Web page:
Positron Emission Tomography After Ischemic Brain Injury: Current Challenges and Future Developments

  • Zhuoran Wang
  • Conrad Mascarenhas
  • Xiaofeng JiaEmail author
Review Article


Positron emission tomography (PET) is widely used in clinical and animal studies, along with the development of diverse tracers. The biochemical characteristics of PET tracers may help uncover the pathophysiological consequences of cardiac arrest (CA) and ischemic stroke, which include cerebral ischemia and reperfusion, depletion of oxygen and glucose, and neuroinflammation. PubMed was searched for studies of the application of PET for “cardiac arrest,” “ischemic stroke,” and “targeted temperature management.” Available studies were included and classified according to the biochemical properties involved and metabolic processes of PET tracers, and were summarized. The mechanisms of ischemic brain injuries were investigated by PET with various tracers to elucidate the pathological process from the initial decrease of cerebral blood flow (CBF) to the subsequent abnormalities in energy and oxygen metabolism, to the monitoring of inflammation. In general, the trends of cerebral blood flow and oxygen metabolism after ischemic attack are not unidirectional but closely related to the time point of injury and recovery. Glucose metabolism after injury showed significant differences in different brain regions whereas global cerebral metabolic rate of glucose (CMRglc) declined. PET monitoring of neuroinflammation shows comparable efficacy to immunostaining. The technology of PET targeting in brain metabolism and the development of tracers provide new tools to track and evaluate the brain’s pathological changes after ischemic brain injury. Despite no existing evidence for an available PET-based prediction method, discoveries of new tracers are expected to provide more possibilities for the whole field.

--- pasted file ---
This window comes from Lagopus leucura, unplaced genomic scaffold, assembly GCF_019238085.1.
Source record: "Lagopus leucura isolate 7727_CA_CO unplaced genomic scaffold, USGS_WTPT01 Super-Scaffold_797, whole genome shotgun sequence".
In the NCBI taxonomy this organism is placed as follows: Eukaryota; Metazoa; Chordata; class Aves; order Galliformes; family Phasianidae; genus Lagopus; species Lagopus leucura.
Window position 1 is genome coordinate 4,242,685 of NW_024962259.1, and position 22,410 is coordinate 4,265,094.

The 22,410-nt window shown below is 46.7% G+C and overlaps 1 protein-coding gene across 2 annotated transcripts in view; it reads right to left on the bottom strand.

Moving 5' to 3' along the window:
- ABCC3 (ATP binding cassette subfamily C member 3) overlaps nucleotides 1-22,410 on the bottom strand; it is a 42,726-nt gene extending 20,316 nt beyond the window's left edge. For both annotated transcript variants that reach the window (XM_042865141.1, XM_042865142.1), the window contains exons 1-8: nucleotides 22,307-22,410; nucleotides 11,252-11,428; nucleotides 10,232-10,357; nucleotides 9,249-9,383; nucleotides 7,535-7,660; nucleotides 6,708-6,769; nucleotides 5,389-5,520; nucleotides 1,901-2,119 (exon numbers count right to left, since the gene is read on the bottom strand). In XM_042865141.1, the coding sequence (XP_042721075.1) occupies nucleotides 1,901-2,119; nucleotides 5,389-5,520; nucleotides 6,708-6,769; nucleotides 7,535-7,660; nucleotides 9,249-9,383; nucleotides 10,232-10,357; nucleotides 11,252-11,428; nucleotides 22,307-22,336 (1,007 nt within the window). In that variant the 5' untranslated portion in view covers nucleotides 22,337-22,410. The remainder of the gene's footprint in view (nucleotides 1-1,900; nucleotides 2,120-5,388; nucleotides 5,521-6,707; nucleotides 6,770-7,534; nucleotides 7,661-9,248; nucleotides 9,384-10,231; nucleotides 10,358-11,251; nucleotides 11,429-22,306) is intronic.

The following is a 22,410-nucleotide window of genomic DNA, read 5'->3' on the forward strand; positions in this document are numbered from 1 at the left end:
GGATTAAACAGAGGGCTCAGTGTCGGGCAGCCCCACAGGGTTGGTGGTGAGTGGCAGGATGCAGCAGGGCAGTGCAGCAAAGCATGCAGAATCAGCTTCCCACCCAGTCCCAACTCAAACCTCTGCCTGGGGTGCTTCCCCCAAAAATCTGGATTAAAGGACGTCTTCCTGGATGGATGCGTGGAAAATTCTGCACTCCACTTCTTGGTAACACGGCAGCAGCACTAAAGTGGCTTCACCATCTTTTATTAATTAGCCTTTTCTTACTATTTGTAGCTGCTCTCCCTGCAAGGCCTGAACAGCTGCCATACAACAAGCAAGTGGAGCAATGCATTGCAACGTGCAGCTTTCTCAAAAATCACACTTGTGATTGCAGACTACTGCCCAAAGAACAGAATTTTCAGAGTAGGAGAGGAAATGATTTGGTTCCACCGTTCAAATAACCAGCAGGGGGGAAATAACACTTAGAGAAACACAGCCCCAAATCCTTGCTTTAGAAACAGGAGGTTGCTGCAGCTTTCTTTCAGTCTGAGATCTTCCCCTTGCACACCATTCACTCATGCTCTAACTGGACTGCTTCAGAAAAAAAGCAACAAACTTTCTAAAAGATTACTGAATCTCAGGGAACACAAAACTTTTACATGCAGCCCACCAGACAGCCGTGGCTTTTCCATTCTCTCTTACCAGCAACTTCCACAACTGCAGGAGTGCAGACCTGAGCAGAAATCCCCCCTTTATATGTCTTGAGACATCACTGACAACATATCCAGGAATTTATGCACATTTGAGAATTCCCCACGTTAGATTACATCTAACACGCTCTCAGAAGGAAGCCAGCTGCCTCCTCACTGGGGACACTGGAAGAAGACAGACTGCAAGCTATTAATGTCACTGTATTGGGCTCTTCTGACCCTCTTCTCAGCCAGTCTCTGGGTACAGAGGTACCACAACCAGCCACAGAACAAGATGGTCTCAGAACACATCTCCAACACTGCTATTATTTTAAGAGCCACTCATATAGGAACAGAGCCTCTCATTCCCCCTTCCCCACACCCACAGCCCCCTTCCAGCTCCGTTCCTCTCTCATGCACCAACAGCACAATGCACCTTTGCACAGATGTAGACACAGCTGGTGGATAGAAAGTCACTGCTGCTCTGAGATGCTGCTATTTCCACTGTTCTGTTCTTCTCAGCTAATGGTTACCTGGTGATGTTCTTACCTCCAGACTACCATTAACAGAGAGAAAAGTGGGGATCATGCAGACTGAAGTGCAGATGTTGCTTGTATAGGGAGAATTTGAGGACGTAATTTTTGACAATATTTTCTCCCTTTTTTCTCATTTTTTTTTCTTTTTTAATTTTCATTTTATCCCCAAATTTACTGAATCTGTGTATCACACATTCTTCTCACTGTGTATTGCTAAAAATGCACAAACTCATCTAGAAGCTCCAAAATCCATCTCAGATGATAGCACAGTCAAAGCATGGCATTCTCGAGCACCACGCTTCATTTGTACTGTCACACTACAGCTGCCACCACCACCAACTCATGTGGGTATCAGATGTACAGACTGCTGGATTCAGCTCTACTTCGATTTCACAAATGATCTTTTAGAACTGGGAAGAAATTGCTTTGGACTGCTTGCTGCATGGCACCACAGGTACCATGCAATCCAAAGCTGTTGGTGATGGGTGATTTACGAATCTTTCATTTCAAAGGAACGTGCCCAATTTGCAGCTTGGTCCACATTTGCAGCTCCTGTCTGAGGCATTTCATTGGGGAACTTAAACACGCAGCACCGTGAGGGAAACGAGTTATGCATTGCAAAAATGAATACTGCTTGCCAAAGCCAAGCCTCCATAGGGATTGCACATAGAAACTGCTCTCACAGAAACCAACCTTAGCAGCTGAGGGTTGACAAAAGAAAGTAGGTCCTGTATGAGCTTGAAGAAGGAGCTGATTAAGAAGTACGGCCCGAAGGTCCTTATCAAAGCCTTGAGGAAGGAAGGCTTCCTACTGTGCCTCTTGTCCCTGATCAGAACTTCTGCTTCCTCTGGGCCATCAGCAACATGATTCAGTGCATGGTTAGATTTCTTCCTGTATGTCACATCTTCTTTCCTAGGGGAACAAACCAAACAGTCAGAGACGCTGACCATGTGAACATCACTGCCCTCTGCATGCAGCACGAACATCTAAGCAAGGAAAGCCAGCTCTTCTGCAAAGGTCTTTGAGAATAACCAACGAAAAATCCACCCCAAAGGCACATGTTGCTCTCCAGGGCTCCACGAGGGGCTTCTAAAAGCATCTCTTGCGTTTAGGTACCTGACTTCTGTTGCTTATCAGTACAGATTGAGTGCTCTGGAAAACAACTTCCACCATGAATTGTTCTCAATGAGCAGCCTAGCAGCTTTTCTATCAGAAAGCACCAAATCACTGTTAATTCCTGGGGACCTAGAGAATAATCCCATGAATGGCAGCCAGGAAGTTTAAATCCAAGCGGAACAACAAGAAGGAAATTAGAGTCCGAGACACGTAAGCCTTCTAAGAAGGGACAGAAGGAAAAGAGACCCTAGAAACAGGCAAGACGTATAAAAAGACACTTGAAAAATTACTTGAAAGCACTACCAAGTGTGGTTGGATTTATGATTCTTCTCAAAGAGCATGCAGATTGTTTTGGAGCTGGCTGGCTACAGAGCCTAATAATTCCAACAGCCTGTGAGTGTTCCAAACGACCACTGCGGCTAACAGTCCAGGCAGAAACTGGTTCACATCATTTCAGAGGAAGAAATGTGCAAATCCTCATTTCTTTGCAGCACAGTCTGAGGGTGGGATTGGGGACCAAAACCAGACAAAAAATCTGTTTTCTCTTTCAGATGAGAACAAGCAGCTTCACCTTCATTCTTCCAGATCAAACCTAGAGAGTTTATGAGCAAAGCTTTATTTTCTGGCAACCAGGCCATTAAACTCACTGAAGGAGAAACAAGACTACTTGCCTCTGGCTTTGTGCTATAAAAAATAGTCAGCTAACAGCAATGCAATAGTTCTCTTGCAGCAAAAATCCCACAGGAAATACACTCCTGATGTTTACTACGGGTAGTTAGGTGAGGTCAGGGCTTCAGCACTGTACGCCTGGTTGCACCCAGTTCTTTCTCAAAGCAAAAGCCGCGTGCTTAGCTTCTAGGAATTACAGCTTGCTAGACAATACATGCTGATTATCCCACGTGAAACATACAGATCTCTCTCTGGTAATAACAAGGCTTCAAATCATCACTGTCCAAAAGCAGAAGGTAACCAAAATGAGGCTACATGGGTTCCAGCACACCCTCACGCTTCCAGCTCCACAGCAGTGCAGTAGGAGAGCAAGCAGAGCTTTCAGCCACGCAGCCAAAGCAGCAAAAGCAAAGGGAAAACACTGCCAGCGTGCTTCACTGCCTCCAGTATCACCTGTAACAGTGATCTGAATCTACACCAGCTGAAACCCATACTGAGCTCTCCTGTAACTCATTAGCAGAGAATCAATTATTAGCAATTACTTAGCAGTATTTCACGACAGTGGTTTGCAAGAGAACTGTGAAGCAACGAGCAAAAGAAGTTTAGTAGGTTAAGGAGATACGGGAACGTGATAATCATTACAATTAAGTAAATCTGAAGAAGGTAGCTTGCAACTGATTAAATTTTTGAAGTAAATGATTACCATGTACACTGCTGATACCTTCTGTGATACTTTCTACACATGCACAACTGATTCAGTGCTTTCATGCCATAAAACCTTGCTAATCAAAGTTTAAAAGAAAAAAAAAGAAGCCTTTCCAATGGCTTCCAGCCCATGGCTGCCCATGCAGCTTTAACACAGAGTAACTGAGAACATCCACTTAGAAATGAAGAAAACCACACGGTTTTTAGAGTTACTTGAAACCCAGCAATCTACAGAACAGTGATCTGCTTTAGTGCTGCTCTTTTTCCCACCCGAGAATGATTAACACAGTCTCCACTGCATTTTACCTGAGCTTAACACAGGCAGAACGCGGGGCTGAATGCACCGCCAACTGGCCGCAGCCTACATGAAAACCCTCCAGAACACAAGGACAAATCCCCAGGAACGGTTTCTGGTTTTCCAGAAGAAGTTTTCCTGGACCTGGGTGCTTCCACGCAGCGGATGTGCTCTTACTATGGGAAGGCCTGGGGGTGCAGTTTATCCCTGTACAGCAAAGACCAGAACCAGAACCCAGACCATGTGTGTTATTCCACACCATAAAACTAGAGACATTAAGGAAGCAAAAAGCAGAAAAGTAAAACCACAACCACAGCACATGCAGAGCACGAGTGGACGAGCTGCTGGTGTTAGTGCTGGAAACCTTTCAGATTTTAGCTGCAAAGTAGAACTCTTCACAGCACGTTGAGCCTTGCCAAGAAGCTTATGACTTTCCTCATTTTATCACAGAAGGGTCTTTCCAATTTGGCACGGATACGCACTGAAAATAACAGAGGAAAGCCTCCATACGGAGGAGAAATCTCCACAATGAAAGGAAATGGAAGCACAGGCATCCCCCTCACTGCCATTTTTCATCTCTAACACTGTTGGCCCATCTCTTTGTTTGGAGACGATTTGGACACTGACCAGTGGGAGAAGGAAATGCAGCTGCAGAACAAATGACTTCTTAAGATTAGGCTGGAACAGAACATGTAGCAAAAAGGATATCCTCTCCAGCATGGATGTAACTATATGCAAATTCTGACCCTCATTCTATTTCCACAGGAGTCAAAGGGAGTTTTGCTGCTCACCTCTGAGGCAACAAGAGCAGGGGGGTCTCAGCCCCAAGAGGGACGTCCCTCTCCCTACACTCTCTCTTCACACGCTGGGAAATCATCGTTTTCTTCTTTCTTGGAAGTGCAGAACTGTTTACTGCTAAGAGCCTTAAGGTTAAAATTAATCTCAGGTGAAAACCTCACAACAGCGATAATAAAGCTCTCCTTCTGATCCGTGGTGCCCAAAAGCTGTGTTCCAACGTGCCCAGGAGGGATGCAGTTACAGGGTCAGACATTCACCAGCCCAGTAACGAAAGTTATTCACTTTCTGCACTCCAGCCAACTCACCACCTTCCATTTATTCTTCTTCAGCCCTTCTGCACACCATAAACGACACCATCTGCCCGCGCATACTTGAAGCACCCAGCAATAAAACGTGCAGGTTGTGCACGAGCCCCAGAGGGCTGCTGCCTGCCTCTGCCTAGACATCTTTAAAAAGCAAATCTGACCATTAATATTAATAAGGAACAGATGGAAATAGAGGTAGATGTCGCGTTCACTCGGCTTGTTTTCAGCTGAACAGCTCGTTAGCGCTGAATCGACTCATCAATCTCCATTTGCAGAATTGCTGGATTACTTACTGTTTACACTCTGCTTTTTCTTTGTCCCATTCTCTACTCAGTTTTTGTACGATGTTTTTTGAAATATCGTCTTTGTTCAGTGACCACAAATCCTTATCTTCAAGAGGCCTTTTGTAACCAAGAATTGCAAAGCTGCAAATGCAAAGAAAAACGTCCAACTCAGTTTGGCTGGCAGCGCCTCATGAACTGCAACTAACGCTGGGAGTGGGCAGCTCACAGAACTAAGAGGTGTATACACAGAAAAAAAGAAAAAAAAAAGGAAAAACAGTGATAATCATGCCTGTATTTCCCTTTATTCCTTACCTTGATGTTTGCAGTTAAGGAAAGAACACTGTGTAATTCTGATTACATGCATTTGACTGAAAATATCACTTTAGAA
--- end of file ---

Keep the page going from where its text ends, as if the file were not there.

Positron emission tomography (PET) Ischemic brain injury Cardiac arrest Ischemic stroke Neuroinflammation 


Funding Information

This study was partially supported by R01HL118084 and R01NS110387 from United States National Institutes of Health (both to XJ).

Compliance with Ethical Standards

Conflict of Interest

The authors declare that they have no conflicts of interest.

Ethical Approval

This article does not contain any studies with human participants or animals performed by any of the authors.


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Copyright information

© Springer Science+Business Media, LLC, part of Springer Nature 2020

Authors and Affiliations

  1. 1.Department of Critical Care MedicineZhongnan Hospital of Wuhan UniversityWuhanChina
  2. 2.Department of NeurosurgeryUniversity of Maryland School of MedicineBaltimoreUSA
  3. 3.Department of OrthopedicsUniversity of Maryland School of MedicineBaltimoreUSA
  4. 4.Department of Anatomy and NeurobiologyUniversity of Maryland School of MedicineBaltimoreUSA
  5. 5.Department of Biomedical EngineeringJohns Hopkins University School of MedicineBaltimoreUSA
  6. 6.Department of Anesthesiology and Critical Care MedicineJohns Hopkins University School of MedicineBaltimoreUSA

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